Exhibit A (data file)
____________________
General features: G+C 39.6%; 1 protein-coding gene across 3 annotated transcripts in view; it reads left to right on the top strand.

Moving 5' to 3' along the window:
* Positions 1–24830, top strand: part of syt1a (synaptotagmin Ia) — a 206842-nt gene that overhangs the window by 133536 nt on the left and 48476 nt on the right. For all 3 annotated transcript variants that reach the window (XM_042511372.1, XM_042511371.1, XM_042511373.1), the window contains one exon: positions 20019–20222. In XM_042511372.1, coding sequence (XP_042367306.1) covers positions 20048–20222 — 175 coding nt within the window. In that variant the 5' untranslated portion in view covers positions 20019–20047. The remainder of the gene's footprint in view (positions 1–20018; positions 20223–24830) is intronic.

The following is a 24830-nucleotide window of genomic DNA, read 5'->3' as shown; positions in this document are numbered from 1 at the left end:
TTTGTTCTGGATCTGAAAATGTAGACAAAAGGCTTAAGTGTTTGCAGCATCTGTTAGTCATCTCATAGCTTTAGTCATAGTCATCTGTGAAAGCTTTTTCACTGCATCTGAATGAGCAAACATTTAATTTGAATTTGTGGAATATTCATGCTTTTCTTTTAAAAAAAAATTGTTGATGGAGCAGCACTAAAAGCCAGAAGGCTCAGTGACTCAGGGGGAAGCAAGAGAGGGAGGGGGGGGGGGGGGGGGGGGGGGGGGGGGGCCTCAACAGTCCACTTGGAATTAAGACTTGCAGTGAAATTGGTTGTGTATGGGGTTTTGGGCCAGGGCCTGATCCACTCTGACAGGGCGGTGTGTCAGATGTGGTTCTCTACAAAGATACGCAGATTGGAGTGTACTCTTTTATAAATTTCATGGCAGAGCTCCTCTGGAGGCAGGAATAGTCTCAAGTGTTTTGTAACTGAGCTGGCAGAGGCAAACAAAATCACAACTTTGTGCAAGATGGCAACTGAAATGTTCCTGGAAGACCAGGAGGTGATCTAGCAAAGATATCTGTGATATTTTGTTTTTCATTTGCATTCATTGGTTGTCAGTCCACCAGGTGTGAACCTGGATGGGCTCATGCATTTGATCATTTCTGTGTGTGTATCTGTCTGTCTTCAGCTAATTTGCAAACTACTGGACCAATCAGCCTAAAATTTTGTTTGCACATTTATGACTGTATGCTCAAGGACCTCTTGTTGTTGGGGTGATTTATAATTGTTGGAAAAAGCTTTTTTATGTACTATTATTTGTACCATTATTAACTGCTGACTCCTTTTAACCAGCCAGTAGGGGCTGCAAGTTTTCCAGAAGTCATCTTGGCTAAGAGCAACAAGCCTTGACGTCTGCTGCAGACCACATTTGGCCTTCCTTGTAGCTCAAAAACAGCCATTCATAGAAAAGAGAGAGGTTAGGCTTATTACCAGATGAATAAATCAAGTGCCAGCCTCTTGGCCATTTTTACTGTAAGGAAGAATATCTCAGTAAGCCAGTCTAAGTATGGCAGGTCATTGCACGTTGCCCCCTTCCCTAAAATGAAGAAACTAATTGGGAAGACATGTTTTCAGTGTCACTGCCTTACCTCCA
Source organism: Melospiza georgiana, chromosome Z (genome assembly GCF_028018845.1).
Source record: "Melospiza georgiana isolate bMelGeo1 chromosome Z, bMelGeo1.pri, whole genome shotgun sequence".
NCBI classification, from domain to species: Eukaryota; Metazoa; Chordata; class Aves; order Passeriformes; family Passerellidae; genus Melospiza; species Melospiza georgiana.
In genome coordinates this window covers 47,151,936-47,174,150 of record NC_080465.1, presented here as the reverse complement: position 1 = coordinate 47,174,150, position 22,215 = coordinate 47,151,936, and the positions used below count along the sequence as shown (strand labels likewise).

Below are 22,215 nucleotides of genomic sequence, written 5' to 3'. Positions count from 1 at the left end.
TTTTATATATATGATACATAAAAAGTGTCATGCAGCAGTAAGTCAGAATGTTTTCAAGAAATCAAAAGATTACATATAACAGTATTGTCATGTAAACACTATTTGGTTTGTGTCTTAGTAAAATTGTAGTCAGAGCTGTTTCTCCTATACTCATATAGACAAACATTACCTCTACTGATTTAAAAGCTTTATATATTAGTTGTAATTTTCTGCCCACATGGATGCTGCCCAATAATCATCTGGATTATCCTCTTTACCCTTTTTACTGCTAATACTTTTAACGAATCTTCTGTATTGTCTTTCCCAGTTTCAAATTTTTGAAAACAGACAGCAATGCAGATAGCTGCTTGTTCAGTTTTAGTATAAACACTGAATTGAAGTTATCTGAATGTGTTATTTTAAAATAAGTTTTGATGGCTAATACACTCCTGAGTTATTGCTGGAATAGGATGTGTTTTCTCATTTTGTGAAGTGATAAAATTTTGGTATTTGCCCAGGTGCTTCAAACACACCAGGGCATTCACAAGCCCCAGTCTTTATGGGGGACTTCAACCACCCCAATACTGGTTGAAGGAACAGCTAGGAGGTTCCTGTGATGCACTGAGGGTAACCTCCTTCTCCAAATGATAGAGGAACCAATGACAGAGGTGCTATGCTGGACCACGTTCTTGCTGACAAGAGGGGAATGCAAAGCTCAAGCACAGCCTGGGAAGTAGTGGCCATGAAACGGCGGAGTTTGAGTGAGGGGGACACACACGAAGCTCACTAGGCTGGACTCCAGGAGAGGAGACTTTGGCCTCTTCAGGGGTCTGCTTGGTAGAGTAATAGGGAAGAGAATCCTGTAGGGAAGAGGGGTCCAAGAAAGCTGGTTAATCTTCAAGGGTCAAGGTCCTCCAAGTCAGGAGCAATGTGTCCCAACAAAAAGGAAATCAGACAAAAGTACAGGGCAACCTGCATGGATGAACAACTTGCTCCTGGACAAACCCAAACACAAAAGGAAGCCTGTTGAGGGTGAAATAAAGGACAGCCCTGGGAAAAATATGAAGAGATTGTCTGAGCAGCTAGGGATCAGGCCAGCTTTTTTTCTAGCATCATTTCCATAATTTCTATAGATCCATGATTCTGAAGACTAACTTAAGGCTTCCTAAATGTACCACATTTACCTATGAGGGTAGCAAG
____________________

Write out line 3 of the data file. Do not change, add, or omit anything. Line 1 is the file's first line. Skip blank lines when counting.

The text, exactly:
* Positions 1–24830, top strand: part of syt1a (synaptotagmin Ia) — a 206842-nt gene that overhangs the window by 133536 nt on the left and 48476 nt on the right. For all 3 annotated transcript variants that reach the window (XM_042511372.1, XM_042511371.1, XM_042511373.1), the window contains one exon: positions 20019–20222. In XM_042511372.1, coding sequence (XP_042367306.1) covers positions 20048–20222 — 175 coding nt within the window. In that variant the 5' untranslated portion in view covers positions 20019–20047. The remainder of the gene's footprint in view (positions 1–20018; positions 20223–24830) is intronic.